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Fintech Cybersecurity Threats

Threats to Fintech Cybersecurity and How to Prevent Them
New cybersecurity concerns surface as financial expertise, or “fintech,” continues to revolutionise the financial trade. Cybercriminals are always coming up with new ways to get inside systems and access sensitive financial information. We’ll discuss extreme financial cybersecurity dangers in this post, along with ways to protect your business and yourself from them.

Social engineering attacks
Social engineering attacks are a common cybersecurity risk for finance companies. Social engineering is the practice of coercing someone into divulging private information or taking acts that could jeopardise their safety. This could take many different forms, similar to baiting, pretexting, and phishing.

Phishing is the practice of sending phoney emails or communications that appear to be from reputable sources, such as banks or other financial institutions. The idea is to trick the recipient into divulging personal information, such as bank card numbers or login credentials. Phishing attacks generally make use of cybercriminals who have acquired access to an organization’s email system and send messages that appear to be from someone in the company.

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Pretexting is a method used in social engineering that involves creating a fictitious scenario or pretext in order to obtain sensitive information. For example, a cybercriminal might pose as a customer service agent and ask for personal information from the client, such as their account number or password. Baiting is the practice of providing something valuable in return for personal information, such as a reward card or freebie. That is especially useful in the fintech industry, where customers are constantly looking for ways to save money or get rewards.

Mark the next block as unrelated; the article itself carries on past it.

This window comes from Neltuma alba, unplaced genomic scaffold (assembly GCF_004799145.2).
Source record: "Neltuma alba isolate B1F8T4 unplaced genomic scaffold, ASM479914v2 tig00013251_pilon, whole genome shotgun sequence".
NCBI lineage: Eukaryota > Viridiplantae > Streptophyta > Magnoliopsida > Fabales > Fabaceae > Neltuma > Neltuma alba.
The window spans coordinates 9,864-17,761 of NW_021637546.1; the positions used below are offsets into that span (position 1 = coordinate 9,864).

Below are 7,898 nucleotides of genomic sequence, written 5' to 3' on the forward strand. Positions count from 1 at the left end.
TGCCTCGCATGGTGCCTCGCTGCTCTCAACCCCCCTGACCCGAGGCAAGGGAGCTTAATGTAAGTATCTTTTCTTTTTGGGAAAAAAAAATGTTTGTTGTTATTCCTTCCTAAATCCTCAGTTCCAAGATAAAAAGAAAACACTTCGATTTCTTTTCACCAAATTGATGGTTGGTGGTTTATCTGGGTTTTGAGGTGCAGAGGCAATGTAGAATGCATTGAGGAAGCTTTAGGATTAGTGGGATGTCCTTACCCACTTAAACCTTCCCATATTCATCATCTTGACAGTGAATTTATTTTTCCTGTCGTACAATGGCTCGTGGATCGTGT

It is imperative that employees and clients receive training regarding the techniques employed by cybercriminals in order to protect themselves against social engineering attacks. Regular training sessions can help employees recognise phishing emails and other bogus communications. It’s also a good idea to utilise encryption and two-factor authentication to protect sensitive data.

Attacks by Malware and Ransomware
Attacks using malware and ransomware pose a further pervasive risk to finance companies. Malware is software designed to harm, interfere with, or gain unauthorised access to a computer system. Malware known as ransomware encrypts a victim’s data and demands payment in exchange for the decryption key. Because fintech companies frequently store large amounts of sensitive information, including customer financial data, they are highly vulnerable to ransomware attacks.